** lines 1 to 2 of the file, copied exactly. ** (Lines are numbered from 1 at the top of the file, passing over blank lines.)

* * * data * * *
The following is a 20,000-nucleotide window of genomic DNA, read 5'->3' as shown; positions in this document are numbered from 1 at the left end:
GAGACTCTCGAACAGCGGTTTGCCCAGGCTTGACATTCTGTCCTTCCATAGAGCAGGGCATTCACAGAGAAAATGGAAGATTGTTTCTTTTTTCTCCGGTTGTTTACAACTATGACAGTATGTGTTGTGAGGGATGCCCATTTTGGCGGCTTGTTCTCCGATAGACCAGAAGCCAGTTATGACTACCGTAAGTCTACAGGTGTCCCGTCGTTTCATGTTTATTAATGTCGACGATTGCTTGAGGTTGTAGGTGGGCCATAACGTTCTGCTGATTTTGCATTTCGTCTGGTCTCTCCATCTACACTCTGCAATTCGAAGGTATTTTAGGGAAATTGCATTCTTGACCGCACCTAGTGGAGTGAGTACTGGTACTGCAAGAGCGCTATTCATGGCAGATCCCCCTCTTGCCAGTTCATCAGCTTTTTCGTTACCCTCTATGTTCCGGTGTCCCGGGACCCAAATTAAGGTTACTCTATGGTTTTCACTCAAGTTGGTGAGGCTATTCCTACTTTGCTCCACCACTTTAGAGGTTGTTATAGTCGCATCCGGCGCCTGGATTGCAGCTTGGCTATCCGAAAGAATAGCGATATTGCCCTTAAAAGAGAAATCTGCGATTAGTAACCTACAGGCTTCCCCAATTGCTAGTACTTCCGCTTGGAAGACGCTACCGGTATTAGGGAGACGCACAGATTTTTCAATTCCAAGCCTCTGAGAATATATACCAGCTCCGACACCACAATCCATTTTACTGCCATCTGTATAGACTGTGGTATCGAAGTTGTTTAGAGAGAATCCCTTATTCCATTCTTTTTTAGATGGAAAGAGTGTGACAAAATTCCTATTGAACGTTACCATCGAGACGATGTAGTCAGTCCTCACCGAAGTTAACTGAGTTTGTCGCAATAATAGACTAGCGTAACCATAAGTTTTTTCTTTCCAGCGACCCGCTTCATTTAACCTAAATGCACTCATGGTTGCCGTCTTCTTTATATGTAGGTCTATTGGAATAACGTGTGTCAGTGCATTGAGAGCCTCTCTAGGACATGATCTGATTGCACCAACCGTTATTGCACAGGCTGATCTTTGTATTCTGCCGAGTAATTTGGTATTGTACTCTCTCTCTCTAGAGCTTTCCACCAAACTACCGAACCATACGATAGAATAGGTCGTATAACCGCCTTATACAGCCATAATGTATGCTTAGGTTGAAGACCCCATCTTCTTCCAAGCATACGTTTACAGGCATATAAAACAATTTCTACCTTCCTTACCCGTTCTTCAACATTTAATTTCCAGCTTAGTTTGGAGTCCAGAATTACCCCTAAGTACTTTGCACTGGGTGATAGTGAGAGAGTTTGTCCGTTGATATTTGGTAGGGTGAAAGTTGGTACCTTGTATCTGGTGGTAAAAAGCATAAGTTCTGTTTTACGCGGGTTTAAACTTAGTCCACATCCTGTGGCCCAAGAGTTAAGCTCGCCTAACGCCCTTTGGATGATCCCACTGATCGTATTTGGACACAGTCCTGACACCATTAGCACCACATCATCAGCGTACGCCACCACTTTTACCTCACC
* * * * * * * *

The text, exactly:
The following is a 20,000-nucleotide window of genomic DNA, read 5'->3' as shown; positions in this document are numbered from 1 at the left end:
GAGACTCTCGAACAGCGGTTTGCCCAGGCTTGACATTCTGTCCTTCCATAGAGCAGGGCATTCACAGAGAAAATGGAAGATTGTTTCTTTTTTCTCCGGTTGTTTACAACTATGACAGTATGTGTTGTGAGGGATGCCCATTTTGGCGGCTTGTTCTCCGATAGACCAGAAGCCAGTTATGACTACCGTAAGTCTACAGGTGTCCCGTCGTTTCATGTTTATTAATGTCGACGATTGCTTGAGGTTGTAGGTGGGCCATAACGTTCTGCTGATTTTGCATTTCGTCTGGTCTCTCCATCTACACTCTGCAATTCGAAGGTATTTTAGGGAAATTGCATTCTTGACCGCACCTAGTGGAGTGAGTACTGGTACTGCAAGAGCGCTATTCATGGCAGATCCCCCTCTTGCCAGTTCATCAGCTTTTTCGTTACCCTCTATGTTCCGGTGTCCCGGGACCCAAATTAAGGTTACTCTATGGTTTTCACTCAAGTTGGTGAGGCTATTCCTACTTTGCTCCACCACTTTAGAGGTTGTTATAGTCGCATCCGGCGCCTGGATTGCAGCTTGGCTATCCGAAAGAATAGCGATATTGCCCTTAAAAGAGAAATCTGCGATTAGTAACCTACAGGCTTCCCCAATTGCTAGTACTTCCGCTTGGAAGACGCTACCGGTATTAGGGAGACGCACAGATTTTTCAATTCCAAGCCTCTGAGAATATATACCAGCTCCGACACCACAATCCATTTTACTGCCATCTGTATAGACTGTGGTATCGAAGTTGTTTAGAGAGAATCCCTTATTCCATTCTTTTTTAGATGGAAAGAGTGTGACAAAATTCCTATTGAACGTTACCATCGAGACGATGTAGTCAGTCCTCACCGAAGTTAACTGAGTTTGTCGCAATAATAGACTAGCGTAACCATAAGTTTTTTCTTTCCAGCGACCCGCTTCATTTAACCTAAATGCACTCATGGTTGCCGTCTTCTTTATATGTAGGTCTATTGGAATAACGTGTGTCAGTGCATTGAGAGCCTCTCTAGGACATGATCTGATTGCACCAACCGTTATTGCACAGGCTGATCTTTGTATTCTGCCGAGTAATTTGGTATTGTACTCTCTCTCTCTAGAGCTTTCCACCAAACTACCGAACCATACGATAGAATAGGTCGTATAACCGCCTTATACAGCCATAATGTATGCTTAGGTTGAAGACCCCATCTTCTTCCAAGCATACGTTTACAGGCATATAAAACAATTTCTACCTTCCTTACCCGTTCTTCAACATTTAATTTCCAGCTTAGTTTGGAGTCCAGAATTACCCCTAAGTACTTTGCACTGGGTGATAGTGAGAGAGTTTGTCCGTTGATATTTGGTAGGGTGAAAGTTGGTACCTTGTATCTGGTGGTAAAAAGCATAAGTTCTGTTTTACGCGGGTTTAAACTTAGTCCACATCCTGTGGCCCAAGAGTTAAGCTCGCCTAACGCCCTTTGGATGATCCCACTGATCGTATTTGGACACAGTCCTGACACCATTAGCACCACATCATCAGCGTACGCCACCACTTTTACCTCACC